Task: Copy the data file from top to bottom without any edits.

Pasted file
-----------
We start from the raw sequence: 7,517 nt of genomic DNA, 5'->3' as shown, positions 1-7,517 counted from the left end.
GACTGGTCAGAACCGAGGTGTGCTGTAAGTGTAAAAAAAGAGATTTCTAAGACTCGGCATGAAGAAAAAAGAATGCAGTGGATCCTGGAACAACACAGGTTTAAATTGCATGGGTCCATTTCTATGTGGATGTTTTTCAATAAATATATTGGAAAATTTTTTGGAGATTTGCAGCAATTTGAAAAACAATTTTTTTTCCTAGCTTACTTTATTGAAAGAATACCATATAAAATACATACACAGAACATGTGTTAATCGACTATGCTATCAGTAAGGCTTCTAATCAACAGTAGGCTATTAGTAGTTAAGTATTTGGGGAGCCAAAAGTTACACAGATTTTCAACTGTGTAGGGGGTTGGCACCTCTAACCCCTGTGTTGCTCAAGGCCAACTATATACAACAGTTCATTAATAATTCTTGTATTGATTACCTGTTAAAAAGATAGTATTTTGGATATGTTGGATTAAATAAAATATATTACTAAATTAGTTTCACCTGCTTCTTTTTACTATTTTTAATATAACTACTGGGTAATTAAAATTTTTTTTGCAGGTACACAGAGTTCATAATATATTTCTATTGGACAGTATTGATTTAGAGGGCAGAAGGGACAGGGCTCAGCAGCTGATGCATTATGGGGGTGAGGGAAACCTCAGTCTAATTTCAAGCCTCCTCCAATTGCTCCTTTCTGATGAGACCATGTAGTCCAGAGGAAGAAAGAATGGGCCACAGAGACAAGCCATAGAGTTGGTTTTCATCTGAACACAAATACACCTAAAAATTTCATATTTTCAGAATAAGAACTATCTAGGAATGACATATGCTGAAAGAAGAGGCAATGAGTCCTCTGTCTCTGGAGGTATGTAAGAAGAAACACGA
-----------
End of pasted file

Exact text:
We start from the raw sequence: 7,517 nt of genomic DNA, 5'->3' as shown, positions 1-7,517 counted from the left end.
GACTGGTCAGAACCGAGGTGTGCTGTAAGTGTAAAAAAAGAGATTTCTAAGACTCGGCATGAAGAAAAAAGAATGCAGTGGATCCTGGAACAACACAGGTTTAAATTGCATGGGTCCATTTCTATGTGGATGTTTTTCAATAAATATATTGGAAAATTTTTTGGAGATTTGCAGCAATTTGAAAAACAATTTTTTTTCCTAGCTTACTTTATTGAAAGAATACCATATAAAATACATACACAGAACATGTGTTAATCGACTATGCTATCAGTAAGGCTTCTAATCAACAGTAGGCTATTAGTAGTTAAGTATTTGGGGAGCCAAAAGTTACACAGATTTTCAACTGTGTAGGGGGTTGGCACCTCTAACCCCTGTGTTGCTCAAGGCCAACTATATACAACAGTTCATTAATAATTCTTGTATTGATTACCTGTTAAAAAGATAGTATTTTGGATATGTTGGATTAAATAAAATATATTACTAAATTAGTTTCACCTGCTTCTTTTTACTATTTTTAATATAACTACTGGGTAATTAAAATTTTTTTTGCAGGTACACAGAGTTCATAATATATTTCTATTGGACAGTATTGATTTAGAGGGCAGAAGGGACAGGGCTCAGCAGCTGATGCATTATGGGGGTGAGGGAAACCTCAGTCTAATTTCAAGCCTCCTCCAATTGCTCCTTTCTGATGAGACCATGTAGTCCAGAGGAAGAAAGAATGGGCCACAGAGACAAGCCATAGAGTTGGTTTTCATCTGAACACAAATACACCTAAAAATTTCATATTTTCAGAATAAGAACTATCTAGGAATGACATATGCTGAAAGAAGAGGCAATGAGTCCTCTGTCTCTGGAGGTATGTAAGAAGAAACACGA